Carpe diem

Charles 3 Comments

Posted by Richard Rawlinson

Some of us enjoy our jobs; the social and creative buzz, and the income. Some of us also look forward to retirement; liberation from work routine, and time to pursue other interests, be it camper van touring or attempting a novel. But anecdotes about retirees reveal pros and cons.

Retire too early and the planned escape from stress can be replaced by loss of identity and boredom. For some, alcoholism ensues resulting in mental and physical sickness leading to early death.

Retire too late and limitations of natural ageing, from weakened immune system to impaired memory and diminished bladder control, can mar enjoyment of leisure time.

These potential setbacks can also be joined by any number of external forces derailing dreams of riding off into the horizon of the golf course in a buggy. The spouse might need extensive care following a stroke, for example.

Good advice seems to be to retire ‘slowly’ by working part-time in some form, or taking a hobby job such a volunteering for a charity. It also seems sensible to not put off doing things until retirement, assuming that only then will you have more time for family and friends, travel, exercise, oil painting and learning Spanish.

This random musing is triggered by noting how many British Prime Ministers died soon after leaving office: Sir Robert Peel and William Gladstone (four years); Ramsay McDonald (two years); Lord Salisbury (one year), Andrew Bonar Law and Neville Chamberlain (six months). Others, such as William Pitt the Younger and Lord Palmerston died while in office.

Then again, several lived 10 to 30-plus years after retiring: Winston Churchill, Harold Macmillan, Alec Douglas Hume, Edward Heath, Harold Wilson, Margaret Thatcher.

Meanwhile, John Major, Tony Blair and Gordon Brown are still alive.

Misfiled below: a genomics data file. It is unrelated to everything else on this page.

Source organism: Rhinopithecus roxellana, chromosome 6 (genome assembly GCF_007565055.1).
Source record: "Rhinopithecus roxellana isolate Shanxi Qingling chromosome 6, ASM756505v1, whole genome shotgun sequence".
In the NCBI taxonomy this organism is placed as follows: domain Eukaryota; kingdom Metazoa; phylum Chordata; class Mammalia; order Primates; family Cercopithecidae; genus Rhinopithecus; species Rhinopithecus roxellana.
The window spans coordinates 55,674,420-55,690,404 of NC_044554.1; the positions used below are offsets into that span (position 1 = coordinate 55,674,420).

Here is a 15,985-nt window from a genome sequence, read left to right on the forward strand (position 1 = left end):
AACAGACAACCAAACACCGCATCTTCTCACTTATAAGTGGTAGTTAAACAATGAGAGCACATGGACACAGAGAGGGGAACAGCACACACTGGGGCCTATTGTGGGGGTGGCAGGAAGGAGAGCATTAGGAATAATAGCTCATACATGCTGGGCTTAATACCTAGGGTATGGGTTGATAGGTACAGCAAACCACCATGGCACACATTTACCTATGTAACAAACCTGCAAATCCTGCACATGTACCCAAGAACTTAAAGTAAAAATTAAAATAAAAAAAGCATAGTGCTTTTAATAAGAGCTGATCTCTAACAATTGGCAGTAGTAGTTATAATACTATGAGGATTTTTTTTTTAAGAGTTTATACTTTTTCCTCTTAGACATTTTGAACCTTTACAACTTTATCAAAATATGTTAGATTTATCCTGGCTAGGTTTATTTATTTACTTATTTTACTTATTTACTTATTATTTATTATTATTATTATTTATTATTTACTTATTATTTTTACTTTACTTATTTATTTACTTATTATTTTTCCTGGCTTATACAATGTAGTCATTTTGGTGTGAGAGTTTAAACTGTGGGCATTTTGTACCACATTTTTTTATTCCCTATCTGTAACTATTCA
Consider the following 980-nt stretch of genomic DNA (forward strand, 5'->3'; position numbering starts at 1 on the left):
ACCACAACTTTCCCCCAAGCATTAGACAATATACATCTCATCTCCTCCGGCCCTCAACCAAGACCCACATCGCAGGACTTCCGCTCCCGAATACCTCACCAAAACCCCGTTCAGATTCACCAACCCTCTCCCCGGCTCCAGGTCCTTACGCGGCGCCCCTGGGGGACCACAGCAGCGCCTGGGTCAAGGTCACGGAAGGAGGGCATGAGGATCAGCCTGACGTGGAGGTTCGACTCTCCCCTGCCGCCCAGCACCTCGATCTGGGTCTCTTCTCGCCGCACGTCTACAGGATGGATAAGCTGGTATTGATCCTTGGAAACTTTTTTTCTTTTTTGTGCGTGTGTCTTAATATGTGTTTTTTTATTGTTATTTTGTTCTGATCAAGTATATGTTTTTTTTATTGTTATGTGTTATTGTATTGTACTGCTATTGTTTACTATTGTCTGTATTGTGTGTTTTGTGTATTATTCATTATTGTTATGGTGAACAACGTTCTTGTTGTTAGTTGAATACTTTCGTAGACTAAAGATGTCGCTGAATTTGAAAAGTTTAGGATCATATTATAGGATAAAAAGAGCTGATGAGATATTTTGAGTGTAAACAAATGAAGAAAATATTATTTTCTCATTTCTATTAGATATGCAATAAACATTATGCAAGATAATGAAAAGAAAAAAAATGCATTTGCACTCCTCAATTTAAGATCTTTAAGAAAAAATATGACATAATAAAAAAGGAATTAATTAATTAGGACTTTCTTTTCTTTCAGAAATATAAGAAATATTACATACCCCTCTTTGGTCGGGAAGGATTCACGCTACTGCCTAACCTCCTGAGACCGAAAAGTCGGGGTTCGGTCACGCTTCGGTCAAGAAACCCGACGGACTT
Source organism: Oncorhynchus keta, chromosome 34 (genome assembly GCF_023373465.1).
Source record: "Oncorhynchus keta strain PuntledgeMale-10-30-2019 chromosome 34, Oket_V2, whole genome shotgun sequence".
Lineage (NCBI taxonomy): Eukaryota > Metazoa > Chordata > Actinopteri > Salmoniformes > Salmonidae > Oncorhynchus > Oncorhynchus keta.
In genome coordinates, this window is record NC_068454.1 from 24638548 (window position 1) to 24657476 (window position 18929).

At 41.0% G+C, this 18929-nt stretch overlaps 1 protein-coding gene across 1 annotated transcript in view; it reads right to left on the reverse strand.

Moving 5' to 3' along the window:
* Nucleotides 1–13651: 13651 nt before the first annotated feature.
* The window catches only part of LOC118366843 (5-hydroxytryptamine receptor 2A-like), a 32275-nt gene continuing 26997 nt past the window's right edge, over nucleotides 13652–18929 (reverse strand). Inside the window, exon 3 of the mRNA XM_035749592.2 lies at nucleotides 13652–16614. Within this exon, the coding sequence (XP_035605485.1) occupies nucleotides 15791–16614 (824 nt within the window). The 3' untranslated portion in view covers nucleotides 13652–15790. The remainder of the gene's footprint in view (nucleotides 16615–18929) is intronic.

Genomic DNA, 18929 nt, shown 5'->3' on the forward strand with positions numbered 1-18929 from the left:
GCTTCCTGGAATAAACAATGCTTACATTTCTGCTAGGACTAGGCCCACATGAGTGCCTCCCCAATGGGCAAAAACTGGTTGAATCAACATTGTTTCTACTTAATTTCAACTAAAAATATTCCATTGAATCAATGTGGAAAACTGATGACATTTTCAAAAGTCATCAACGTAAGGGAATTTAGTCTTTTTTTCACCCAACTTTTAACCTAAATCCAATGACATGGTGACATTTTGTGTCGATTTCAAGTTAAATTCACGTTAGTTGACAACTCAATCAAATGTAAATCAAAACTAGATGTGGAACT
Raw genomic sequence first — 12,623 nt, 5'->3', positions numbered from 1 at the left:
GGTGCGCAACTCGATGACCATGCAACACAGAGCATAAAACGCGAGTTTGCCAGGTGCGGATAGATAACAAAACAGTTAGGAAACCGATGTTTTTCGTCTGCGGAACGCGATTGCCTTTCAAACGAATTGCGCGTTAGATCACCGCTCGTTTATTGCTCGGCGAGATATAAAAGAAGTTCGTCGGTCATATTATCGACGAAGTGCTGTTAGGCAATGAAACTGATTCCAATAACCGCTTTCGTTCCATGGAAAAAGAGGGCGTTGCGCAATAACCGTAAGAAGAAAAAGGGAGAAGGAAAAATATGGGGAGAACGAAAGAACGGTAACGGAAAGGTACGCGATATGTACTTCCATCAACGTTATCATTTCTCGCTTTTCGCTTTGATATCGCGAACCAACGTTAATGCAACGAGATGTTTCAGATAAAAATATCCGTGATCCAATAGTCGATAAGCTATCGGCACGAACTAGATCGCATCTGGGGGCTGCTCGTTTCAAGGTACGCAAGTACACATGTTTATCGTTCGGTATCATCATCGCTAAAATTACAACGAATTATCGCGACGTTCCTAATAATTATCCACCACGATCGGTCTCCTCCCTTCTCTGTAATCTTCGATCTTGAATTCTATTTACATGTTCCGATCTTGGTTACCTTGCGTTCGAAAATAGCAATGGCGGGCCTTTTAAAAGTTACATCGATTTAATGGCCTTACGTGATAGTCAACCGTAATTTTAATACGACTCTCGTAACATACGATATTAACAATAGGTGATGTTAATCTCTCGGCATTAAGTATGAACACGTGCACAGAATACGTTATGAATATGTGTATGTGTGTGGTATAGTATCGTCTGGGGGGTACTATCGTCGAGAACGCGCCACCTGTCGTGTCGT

More PM deaths here.  


  1. Charles

    I can’t see myself retiring. And my life is already far too busy, meetings, charity, events, as well as 60 hours minimum doing my proper job!

    Most of the healthy happy people I know aged 80 plus, are fit and active and have been active since official retirement. One even working for his old multi national corporation as a consultant until very recently. I am convinced this is the only way. Slowing down looks dangerous, almost as dangerous as stopping! And if you’re married, you should fear spending every waking minute with your partner.

    Mind you, frankly undertakers seem prone to fear an early death, I do usually think it’s possible I will go at any minu

  2. Charles

    Carpe diem is an anagram of ‘me die crap’; a miserable pessimist’s advice at best, and I’m surprised by you, Richard, whose god surely offers better than degeneration into shit to those faithful who apply to him in innocence for a life worth living to the end, even in this vale of tears. With no god I have complete faith in Life itself, whatever It may bring, simply because I know It will end and that all pleasure and suffering is finite.

    Well, unless there really is a hell, but who believes in that any more?

  3. Charles

    Your good advice paragraph is good advice indeed, Richard, and sums up in part why I do what I now do. As for slowing down – we do slow down as we grow older, and I find it disturbing to watch people well past retirement age rushing about in pursuit of a non-existent state: their youthful vigour.

    I guess as in all things, it’s finding The Balance. Busy enough doing something reasonably useful, leaving time enough just to be in the moment – easier said than done, but energising and rewarding if it can be found.Whatever the social and personal utility I do or don’t offer people as a celebrant, it’s certainly given my retirement (i.e. end of full-time paid employment) direction and meaning, and helped me face the fact of my own mortality.

    David, it seems to me that thinking it’s possible one could go at any moment greatly enriches the value of that moment.

    Carpe diem – was it not part of Horace’s urging us to trim our vines, i.e. to stop fooling ourselves we can do everything, concentrate on what we can do and are doing at present – seize the day and live in it, not in some hazy notion of what we’ll do the day after tomorrow? Nothing gloomy about that!

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